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Eat, Drink, and Give Milk

12 Mar

The Dairy Man and I aren’t diet fanatics, but we do pay attention to what we eat. Fruits and veggies are a must. Processed foods are limited. French fries, soda, and candy are seldom (though all bets are off during jellybean season). A balanced diet is very important.

Cows aren’t entirely different. My Dairy Man pays close attention to the diet of our bovine ladies to make sure that they stay healthy, happy, and high on the milk producing charts.

Before I moved to a dairy, I thought all farm animals ate …well… hay. That’s the iconic mental picture, right? In the far off, seldom-used corner of our brains entitled “what happens on a farm,” we see an overall-clad farmer, chewing a stalk of wheat, and heaving hay into a trough with a pitchfork. At least that’s what I thought.

But the process of feeding dairy cows is infinitely more complex than that. Dairy farmers have to be part nutritionist, part scientist, and part ecologist in order to properly feed the herd. On our dairy, we feed the cows something called a Total Mix Ration, or TMR. This TMR is comprised of several different commodities (found below).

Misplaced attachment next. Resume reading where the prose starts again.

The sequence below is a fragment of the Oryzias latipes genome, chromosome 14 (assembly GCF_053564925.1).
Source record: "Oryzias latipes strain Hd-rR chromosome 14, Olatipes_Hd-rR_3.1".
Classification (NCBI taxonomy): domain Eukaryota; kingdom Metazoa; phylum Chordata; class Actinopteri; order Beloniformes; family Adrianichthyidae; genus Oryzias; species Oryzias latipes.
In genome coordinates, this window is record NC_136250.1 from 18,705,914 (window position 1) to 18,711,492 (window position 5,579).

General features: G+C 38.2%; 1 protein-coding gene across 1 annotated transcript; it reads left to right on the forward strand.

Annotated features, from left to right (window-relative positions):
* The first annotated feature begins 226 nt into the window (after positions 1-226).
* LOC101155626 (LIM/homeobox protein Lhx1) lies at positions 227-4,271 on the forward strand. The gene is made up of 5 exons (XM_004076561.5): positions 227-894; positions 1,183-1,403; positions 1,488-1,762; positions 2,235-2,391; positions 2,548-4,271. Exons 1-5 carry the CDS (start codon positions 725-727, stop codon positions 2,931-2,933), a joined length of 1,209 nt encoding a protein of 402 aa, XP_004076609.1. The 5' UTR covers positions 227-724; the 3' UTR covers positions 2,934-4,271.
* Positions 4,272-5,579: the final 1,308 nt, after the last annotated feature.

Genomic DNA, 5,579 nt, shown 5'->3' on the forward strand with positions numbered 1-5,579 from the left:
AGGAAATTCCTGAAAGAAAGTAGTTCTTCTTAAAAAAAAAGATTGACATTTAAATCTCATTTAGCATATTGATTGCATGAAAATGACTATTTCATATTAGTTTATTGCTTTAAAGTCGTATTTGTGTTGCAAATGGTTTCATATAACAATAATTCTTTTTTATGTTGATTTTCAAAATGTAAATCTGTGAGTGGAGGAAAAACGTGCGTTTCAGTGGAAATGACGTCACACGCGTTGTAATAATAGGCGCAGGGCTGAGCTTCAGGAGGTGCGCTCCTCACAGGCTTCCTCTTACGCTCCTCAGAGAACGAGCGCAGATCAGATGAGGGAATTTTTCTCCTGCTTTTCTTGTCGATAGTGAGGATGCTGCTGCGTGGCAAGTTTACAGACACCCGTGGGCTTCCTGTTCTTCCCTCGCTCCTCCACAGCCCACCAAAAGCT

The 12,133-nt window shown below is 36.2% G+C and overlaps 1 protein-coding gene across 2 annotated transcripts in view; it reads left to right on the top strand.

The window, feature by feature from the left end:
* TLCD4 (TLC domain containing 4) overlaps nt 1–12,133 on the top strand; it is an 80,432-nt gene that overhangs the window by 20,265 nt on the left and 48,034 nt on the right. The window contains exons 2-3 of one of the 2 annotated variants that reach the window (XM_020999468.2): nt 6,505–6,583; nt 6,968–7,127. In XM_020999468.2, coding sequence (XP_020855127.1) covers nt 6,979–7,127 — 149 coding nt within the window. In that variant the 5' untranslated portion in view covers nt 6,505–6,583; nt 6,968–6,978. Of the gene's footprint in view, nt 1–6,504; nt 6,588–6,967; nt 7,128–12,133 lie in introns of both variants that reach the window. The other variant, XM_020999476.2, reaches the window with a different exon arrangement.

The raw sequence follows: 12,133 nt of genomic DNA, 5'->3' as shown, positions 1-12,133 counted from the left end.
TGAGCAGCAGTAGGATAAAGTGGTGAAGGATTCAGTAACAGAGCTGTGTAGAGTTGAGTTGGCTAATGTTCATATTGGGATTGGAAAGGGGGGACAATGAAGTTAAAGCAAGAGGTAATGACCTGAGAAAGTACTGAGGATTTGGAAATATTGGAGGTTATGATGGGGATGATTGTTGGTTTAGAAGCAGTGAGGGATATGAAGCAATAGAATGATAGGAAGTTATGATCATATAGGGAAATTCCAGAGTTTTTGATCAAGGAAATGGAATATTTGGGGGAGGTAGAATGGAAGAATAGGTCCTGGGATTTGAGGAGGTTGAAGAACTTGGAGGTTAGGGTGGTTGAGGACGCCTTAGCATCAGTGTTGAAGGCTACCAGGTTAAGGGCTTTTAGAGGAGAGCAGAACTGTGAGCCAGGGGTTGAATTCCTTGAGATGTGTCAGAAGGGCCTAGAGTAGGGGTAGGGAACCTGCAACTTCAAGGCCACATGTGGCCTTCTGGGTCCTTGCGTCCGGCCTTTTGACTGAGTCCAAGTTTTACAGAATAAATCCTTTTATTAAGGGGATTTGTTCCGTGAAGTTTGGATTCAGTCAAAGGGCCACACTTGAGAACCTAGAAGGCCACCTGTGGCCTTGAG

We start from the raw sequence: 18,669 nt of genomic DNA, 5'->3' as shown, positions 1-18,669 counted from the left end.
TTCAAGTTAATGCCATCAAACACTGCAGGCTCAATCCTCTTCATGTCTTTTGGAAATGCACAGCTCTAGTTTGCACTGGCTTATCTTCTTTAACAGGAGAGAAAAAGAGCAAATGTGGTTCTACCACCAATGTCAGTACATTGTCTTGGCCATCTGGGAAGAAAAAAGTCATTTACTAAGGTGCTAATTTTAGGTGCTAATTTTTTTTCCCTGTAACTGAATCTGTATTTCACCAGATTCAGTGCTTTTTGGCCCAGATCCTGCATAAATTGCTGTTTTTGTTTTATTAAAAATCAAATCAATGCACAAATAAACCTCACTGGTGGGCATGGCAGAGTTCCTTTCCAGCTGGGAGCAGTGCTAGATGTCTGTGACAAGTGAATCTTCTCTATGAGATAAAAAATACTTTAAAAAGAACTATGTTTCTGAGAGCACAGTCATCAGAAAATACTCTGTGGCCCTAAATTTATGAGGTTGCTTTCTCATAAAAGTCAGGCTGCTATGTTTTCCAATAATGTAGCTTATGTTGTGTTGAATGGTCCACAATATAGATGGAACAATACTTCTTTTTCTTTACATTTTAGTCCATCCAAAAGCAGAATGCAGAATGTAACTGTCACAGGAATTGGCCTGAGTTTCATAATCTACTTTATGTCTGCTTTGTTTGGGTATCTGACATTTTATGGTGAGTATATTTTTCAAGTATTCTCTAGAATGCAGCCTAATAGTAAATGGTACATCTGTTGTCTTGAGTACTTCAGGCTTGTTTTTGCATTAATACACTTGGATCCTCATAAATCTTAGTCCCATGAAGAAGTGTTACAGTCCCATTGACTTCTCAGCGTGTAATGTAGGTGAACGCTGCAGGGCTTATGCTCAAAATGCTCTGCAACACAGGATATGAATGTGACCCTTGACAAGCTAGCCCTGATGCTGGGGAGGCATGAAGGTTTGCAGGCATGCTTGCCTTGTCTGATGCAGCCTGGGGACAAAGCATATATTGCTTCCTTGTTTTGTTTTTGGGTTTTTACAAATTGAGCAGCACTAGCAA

Our cows are fed once a day, typically after their first milking. While the ladies are in the parlor doing their thing, one of our employees hops into the tractor and pulls the mixer wagon (the dapper blue apparatus) to the commodities shed.

This is our commodities shed.

Each section holds a different tasty element of our cows’ feed. Think of it as the cow salad bar. Each component of the feed is mixed together into a carefully constructed ration inside the mixer wagon. This wagon is essentially a KitchenAid mixer on wheels. It doesn’t come in a plethora of pretty colors, but it gets the job done.

The metal blades spin as the ingredients are added and blend them together.

In addition to hay and corn silage, our TMR contains…

Corn gluten:

Soy hulls:

Soy plus:

Ground corn:

Canola:

Once dinner is prepared, the tractor drives through the barns and deposits the food into the feed bunks (which, as far as I can determine, is just what we call the space on the floor directly in front of the cows).

Each ingredient in our TMR plays a different role in growing healthy cows. Just like people, cows need the right amounts of proteins, starches, and carbs. Despite the deliciousness, we can’t eat a diet of pizza and Whoppers. And cows can’t eat a diet of just corn, or just hay. Our ladies need a balanced diet with the proper nutrient structure.

But the cows don’t exhaust themselves thinking about nutrition. They trust us. Eating is just a favorite activity, right up there with napping, socializing, and chewing cud.

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